Weatherize for Winter

by Shawn Dell Joyce

The chill of fall is upon us and creeping into our homes. But before you turn up the thermostat, consider winterizing your home to use the heat more efficiently.

“Efficiency is our largest untapped natural resource,” according to efficiency guru Amory Lovins of the Rocky Mountain Institute. It’s much cheaper to buy efficiency than energy.

Most homes have tiny cracks and gaps around windows and outlets that leak cold air. If you were to put all these little holes and cracks together, you would have about a 3-foot gaping hole in your wall. It would be like leaving a window open year-round. Use a caulk gun and a roll of duct tape to patch any holes you find in the walls, windows, baseboards and ductwork.

“A typical homeowner may invest $1,000 on his home’s building envelope, but he can save up to $300 on energy bills each year,” states one of the Rocky Mountain Institute’s home energy briefs.

If you haven’t already, change all your incandescent light bulbs to compact fluorescent light bulbs, or CFLs, which use two-thirds less energy and last 10 times longer. Brighten a room with lighter-colored carpet, wall coverings and window treatments. Using daylight is the most energy-efficient way to light a room, so capitalize on it. Light-emitting diode, or LED, lighting is more cost-effective than even CFLs, as the bulbs last longer. Put certain lights on timers and sensors so that they shut themselves off when they no longer are needed.

“Lighting a whole room so you can see what you’re doing is similar to refrigerating a whole house to preserve perishable food,” Lovins notes.

Insulation should be installed by professionals to achieve the maximum benefits, but it can be done by a knowledgeable homeowner. The cost of insulating will be returned to you as savings on your home energy bills. It is especially important to insulate attic floors and basement ceilings. If you have crawl spaces, basement doors and attic stairs, you can insulate these yourself using rigid foam panels.

“The insulation doesn’t typically stop all of the air infiltration,” George Del Valle, an insulation contractor, recently said on DIY Network.
“So you want to do everything you can to stop that air from coming in.”

If you were to take an infrared photo of your home, you would see heat leaking out your windows and around your doors. Tight weatherstripping around doors eliminates much of that heat loss. Try this test: Put a piece of paper on the threshold of your door, and close it. If you can pull this paper out from under your door without tearing it, you are losing money and energy. Weatherstrip that door.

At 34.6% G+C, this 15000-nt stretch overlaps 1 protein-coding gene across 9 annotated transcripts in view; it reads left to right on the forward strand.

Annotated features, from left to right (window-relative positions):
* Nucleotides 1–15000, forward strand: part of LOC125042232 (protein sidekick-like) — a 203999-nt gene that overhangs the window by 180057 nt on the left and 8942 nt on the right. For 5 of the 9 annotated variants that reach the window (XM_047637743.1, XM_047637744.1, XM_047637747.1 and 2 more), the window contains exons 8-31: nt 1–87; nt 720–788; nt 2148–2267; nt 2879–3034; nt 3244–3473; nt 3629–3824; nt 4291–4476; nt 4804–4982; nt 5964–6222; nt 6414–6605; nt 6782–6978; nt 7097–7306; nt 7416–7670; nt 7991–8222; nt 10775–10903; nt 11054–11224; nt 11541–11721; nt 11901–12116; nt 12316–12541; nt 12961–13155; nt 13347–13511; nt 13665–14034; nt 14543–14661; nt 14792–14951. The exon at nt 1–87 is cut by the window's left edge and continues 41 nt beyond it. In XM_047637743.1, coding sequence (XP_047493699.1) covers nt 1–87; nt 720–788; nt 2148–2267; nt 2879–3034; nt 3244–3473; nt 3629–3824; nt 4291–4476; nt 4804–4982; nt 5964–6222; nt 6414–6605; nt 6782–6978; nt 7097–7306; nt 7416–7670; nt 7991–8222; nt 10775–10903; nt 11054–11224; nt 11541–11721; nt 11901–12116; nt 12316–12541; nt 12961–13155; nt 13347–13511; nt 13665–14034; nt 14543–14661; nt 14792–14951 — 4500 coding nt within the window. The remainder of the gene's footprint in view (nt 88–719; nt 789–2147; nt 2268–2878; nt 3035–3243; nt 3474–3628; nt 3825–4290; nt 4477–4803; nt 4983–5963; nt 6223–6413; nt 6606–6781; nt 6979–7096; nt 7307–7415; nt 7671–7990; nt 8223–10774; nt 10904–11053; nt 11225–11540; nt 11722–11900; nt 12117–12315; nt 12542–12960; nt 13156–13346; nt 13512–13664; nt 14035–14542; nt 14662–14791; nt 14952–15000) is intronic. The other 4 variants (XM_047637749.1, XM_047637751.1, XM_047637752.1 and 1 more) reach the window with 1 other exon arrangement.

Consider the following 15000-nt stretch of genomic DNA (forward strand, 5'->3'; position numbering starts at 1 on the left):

Also, replacing single-pane windows with efficient double-pane windows is ideal, but if that isn’t in your budget right now, consider sealing the windows with sheet plastic. You can tape the plastic to the molding around the window, creating a dead-air space that insulates against heat transfer. Doing this one thing will make your home feel much warmer and save you considerably more money than the cost of the plastic.

If you have forced-air heating and cooling systems, then you have ducts throughout your house. “In a typical house … about 20 percent of the air that moves through the duct system is lost due to leaks and poorly sealed connections,” according to Energy Star.

Leaky ductwork means that the house feels uncomfortable regardless of the thermostat setting and that your utility bills are always high. Exposed ducts in attics, basements, crawl spaces and garages can be repaired easily by sealing the leaks with duct sealant (duct mastic) or sometimes with just duct tape. Also, insulating ducts that run through un-insulated spaces (such as attics, garages and crawl spaces) can save you big bucks.

Energy Star estimates that knowledgeable homeowners or skilled contractors can save up to 20 percent on heating and cooling costs — or up to 10 percent on their total annual energy bills — just by sealing and insulating. If your total energy bills are $250 per month, that would equal $25 per month in savings, or $300 per year. While this advice can’t replace a home energy audit, it can help you save money and energy in the coming winter.


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